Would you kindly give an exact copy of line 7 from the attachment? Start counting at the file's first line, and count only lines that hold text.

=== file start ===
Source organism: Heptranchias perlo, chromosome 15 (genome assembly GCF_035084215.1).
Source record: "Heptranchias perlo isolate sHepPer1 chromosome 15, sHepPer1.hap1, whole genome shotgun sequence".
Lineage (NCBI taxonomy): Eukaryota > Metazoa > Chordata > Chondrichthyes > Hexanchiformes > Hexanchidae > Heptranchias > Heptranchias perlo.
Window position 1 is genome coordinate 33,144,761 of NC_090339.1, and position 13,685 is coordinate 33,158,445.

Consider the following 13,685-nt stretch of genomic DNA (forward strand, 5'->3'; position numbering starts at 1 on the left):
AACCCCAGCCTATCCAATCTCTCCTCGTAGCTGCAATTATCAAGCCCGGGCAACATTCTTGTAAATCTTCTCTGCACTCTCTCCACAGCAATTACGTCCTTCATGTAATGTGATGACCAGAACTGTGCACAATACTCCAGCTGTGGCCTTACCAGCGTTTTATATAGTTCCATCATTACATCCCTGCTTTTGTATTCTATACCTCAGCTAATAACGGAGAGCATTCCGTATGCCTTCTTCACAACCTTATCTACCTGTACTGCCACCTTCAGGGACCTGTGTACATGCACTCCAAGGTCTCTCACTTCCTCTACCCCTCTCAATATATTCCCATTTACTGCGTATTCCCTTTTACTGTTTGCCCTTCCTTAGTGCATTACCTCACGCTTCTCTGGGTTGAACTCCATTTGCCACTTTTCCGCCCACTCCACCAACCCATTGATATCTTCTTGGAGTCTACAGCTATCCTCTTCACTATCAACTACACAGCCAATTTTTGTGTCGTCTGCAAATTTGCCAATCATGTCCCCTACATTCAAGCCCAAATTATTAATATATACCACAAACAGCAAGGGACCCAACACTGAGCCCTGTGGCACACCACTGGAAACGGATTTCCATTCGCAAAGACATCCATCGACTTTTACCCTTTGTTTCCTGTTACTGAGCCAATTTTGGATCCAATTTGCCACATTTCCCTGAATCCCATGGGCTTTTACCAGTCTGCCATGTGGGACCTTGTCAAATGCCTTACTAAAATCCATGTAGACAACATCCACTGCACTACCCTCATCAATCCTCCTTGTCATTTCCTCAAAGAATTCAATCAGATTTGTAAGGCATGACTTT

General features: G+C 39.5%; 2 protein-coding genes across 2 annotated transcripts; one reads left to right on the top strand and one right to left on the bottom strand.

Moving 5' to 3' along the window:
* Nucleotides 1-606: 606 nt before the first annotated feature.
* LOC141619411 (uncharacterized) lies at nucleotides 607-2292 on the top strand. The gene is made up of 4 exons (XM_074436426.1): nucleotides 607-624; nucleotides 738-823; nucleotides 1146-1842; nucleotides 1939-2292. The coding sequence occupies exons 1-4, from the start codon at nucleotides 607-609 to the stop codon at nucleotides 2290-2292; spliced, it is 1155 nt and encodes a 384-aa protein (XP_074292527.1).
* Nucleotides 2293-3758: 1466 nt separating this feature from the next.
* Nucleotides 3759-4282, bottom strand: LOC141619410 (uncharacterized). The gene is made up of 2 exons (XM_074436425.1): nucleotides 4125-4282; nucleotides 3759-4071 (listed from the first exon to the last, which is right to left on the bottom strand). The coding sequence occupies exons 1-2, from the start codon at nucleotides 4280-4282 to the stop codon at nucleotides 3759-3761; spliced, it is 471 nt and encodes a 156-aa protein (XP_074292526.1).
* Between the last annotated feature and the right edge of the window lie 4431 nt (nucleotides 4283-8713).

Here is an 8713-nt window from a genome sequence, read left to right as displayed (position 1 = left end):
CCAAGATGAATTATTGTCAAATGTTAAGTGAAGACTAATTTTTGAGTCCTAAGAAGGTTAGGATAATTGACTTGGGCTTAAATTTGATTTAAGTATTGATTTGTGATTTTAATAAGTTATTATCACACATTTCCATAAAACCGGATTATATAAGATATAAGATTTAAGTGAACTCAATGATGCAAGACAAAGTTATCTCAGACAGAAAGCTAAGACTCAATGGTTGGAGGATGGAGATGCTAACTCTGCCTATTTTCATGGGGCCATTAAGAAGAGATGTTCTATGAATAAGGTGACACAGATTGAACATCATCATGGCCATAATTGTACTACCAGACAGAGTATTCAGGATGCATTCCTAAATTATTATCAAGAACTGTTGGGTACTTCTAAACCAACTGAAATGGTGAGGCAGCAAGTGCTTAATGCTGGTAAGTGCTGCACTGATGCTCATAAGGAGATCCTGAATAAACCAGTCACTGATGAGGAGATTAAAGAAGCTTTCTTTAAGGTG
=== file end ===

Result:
General features: G+C 39.5%; 2 protein-coding genes across 2 annotated transcripts; one reads left to right on the top strand and one right to left on the bottom strand.